A sermon preached by Dr Robert Titley, Canon Treasurer.
All Souls Day 2018
All Souls comes at the start of a month of remembering, and this November has a particular tinge, one hundred years on from the Armistice of 1918. What have these four years of remembering the First World War done for us? Have we truly honoured the memory of those who suffered? Has remembering made us better? Look at how we have conducted ourselves in the UK since 2014: are there signs that it has made us more civil in our public conversations? Has remembering war-war made us better at jaw-jaw?
Whatever your judgement on this, the very act of remembering is its own justification, and public commemoration can at least help us to get our private lives in a better perspective. The battles people have to fight are not all in armed conflicts, but remembering the terrors of war can help us get our personal struggles in proportion: life may be tough these days, but no-one’s actually trying to kill me. One or two things, however, may actually be harder now than then; and perhaps one of them is the particular thing that brings us here this All Souls night, the experience of losing someone you love.
A century ago the danger of death was in the air, and death itself was public and common. Now it’s occasional, hidden away, and if you are bereaved, others may encourage you to keep it like that. You meet a neighbour and you sense they don’t want to talk, at least not about the person you have lost. It’s as though they are holding up an invisible sign: ‘Thank you for not reminding me that death is part of life’. They prefer to see death (as a colleague put it yesterday) as an aberration.
One part of the BBC’s Armistice commemoration is a radio feature. The Dying Hours on Five Live’s breakfast show tells the stories of individual soldiers, sailors, flyers and others whose lives ended on the day peace began, 11 November 1918, and the stories of the lives their deaths would touch. In each case the programme makers take a personal, private encounter with death and lay it upon that public encounter that we call Remembrance. And we are doing something like that now.
The First letter of Peter tonight uses words – ‘imperishable, undefiled, unfading’ – that have a war memorial sound to them, like ‘Their name liveth for evermore’. The writer speaks to a whole community that is facing troubles of some kind and encourages them with the good news of Jesus and the resurrection. Tonight we use his public words to speak to the personal trials that are among us here and seek the same encouragement.
All Souls and Remembrance. Private loss and public remembering. It’s fitting to hold the two in mind because they touch each other. A life can be ended by so many things, by sword or by sickness, and whether one dies or many die, each is a life with a story, loved by others and missed by them. If thousands are not sharing your grief with theirs, then your grief is none the less. And death, whether in a ward or a theatre of war, can seem so unfair. It can lead you to ask the same question the war poet Wilfred Owen asked, at the sight of a dead comrade: ‘Was it for this the clay grew tall?’ Whenever death claims someone it prompts the question: is that it? Whether long or short, is this all it amounts to, this mysterious, fleeting gift?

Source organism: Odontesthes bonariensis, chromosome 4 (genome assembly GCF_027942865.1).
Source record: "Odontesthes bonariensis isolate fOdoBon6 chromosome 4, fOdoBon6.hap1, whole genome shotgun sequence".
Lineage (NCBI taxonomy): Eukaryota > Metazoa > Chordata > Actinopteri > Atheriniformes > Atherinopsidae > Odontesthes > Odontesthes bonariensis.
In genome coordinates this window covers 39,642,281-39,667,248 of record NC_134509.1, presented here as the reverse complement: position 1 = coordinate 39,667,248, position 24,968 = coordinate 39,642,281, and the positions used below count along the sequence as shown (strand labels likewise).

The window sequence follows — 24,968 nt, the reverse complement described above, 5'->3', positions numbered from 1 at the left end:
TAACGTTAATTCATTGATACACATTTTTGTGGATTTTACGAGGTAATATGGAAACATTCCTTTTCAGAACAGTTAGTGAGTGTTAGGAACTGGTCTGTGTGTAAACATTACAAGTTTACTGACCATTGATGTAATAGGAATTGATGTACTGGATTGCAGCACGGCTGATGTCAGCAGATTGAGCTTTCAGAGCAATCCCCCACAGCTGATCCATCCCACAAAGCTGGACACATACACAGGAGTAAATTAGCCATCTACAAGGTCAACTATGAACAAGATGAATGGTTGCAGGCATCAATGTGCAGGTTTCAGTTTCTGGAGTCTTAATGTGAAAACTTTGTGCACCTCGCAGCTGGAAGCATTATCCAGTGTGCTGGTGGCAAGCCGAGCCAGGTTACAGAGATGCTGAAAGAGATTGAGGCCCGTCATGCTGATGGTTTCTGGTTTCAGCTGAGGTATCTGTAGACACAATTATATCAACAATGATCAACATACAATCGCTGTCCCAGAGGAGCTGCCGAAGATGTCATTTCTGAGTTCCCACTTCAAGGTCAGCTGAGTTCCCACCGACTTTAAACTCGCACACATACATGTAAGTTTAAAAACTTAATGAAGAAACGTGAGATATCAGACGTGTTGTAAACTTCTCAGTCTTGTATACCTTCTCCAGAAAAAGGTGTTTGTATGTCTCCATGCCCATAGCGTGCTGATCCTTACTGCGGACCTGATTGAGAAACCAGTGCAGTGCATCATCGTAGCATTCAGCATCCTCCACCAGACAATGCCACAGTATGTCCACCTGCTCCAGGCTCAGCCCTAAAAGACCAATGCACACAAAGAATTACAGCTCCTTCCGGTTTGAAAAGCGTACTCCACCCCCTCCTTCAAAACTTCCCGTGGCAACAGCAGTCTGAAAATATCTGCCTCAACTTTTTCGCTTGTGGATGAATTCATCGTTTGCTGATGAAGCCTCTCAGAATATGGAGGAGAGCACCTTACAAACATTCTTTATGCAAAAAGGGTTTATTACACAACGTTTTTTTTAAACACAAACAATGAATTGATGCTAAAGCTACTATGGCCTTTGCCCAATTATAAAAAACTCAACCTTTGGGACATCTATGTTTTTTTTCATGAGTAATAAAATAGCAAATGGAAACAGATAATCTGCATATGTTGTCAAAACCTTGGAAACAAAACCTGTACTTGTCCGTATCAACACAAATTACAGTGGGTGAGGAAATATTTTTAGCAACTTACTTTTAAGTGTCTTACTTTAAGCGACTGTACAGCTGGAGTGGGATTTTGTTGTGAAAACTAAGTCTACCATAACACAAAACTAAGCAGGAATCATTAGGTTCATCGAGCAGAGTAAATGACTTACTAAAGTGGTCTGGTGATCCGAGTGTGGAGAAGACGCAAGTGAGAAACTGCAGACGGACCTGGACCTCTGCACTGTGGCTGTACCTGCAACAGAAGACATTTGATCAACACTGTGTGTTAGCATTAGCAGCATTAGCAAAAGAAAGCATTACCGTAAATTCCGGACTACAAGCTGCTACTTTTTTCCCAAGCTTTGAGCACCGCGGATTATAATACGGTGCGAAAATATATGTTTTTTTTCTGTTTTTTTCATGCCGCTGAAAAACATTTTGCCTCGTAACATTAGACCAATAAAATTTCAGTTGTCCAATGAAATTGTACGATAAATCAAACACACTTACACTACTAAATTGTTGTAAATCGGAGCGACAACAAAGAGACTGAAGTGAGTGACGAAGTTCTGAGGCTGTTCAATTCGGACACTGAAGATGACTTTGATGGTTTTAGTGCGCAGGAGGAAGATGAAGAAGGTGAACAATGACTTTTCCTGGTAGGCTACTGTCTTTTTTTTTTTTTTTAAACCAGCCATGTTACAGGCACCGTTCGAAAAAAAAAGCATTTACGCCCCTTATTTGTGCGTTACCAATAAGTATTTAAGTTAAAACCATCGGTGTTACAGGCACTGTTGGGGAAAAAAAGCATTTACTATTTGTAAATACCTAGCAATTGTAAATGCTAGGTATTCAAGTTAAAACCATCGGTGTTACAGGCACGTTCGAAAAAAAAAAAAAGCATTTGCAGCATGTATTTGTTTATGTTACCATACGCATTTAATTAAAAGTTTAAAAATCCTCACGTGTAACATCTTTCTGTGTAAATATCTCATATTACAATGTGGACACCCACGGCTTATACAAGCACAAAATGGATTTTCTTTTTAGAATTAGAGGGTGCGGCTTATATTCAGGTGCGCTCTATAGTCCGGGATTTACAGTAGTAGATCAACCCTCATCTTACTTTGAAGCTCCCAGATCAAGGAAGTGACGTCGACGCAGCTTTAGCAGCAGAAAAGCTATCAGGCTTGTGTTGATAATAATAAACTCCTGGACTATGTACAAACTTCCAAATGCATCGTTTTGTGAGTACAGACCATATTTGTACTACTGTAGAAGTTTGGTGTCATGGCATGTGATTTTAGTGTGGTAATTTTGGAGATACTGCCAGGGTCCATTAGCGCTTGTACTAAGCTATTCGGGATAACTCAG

God has one answer to the question death poses. Go to a churchyard round here, and you may well see, dotted among the varied gravestones, the simple, dignified tablets of the Commonwealth War Graves Commission, all done to the same design. In this mixture of death, suffered in war and in peace, there is one symbol most often seen on both kinds of grave: it’s the cross. We are before one here tonight. The cross is not an idol. It is a signal of remembrance, a reminder of a single death, carved shorthand for a particular story. And through it God says:
Take the story of the life of the person who brings you here. Lay it out in your mind, from the earliest point you know of them up to the moment they died. There – what do you feel about all that? Grateful to have known them? Of course. Relieved, perhaps, that at last the suffering came to an end. But does it seem fair to you that life should end like this? Fair on them? Fair on everyone they have left behind? Now – place that story on the story of this other life. Life was not fair to him either. But his is a story that does not end with death.
The Bible lays out the life story of Jesus – his birth, the things he said and did; how he died (horribly, unfairly) – then it tells of what God did next.
What God did next was to carry that story on: on beyond death, on beyond the pages of a holy book, carry it on as a story that is still being told and lived, for Christian faith tells us (and this must seem deeply odd to someone who doesn’t share that faith) that the young rabbi executed on a cross twenty centuries ago is alive and with us now, with us tonight in a quite particular way as we break bread together in another act of remembrance, sacramental shorthand for a story that does not end and that we take into ourselves as we eat the bread of life.
God invites us to lay on that one life story every other human story that matters to us – yours, mine, and those of the people who draw us here tonight. Jesus and his story is God’s promise to us that nothing, not even death, can come between God and God's friends; that death's victories are real, but temporary; that we shall smile again, because God embraces us in death as well as in life, because in the end nothing and no-one need be lost to those who love them; a promise that their names live for evermore because God continues to call them friends.
May that be true for you and for me. May it be true for those souls we shall name tonight before the God who raises the dead.